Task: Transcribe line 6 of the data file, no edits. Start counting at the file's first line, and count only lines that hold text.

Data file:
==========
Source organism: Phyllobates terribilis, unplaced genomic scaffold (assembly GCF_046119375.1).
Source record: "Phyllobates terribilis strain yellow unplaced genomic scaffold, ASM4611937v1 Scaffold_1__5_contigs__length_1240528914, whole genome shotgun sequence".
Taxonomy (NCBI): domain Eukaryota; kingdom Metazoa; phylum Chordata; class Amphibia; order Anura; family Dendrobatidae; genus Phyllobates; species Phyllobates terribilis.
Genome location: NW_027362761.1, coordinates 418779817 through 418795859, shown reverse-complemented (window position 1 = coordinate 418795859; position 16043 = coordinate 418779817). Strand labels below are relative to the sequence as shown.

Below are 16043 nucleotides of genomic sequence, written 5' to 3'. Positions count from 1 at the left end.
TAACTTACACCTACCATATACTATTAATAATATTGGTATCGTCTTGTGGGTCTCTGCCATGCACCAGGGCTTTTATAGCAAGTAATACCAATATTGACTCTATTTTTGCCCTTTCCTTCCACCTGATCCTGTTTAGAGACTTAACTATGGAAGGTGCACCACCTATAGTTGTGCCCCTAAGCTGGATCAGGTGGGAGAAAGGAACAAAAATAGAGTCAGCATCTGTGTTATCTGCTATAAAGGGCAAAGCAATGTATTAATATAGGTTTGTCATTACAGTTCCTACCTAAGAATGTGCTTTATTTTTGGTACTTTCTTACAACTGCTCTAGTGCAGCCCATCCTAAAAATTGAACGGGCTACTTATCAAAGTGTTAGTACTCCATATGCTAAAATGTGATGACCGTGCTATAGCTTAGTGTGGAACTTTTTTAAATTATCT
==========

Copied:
TAACTTACACCTACCATATACTATTAATAATATTGGTATCGTCTTGTGGGTCTCTGCCATGCACCAGGGCTTTTATAGCAAGTAATACCAATATTGACTCTATTTTTGCCCTTTCCTTCCACCTGATCCTGTTTAGAGACTTAACTATGGAAGGTGCACCACCTATAGTTGTGCCCCTAAGCTGGATCAGGTGGGAGAAAGGAACAAAAATAGAGTCAGCATCTGTGTTATCTGCTATAAAGGGCAAAGCAATGTATTAATATAGGTTTGTCATTACAGTTCCTACCTAAGAATGTGCTTTATTTTTGGTACTTTCTTACAACTGCTCTAGTGCAGCCCATCCTAAAAATTGAACGGGCTACTTATCAAAGTGTTAGTACTCCATATGCTAAAATGTGATGACCGTGCTATAGCTTAGTGTGGAACTTTTTTAAATTATCT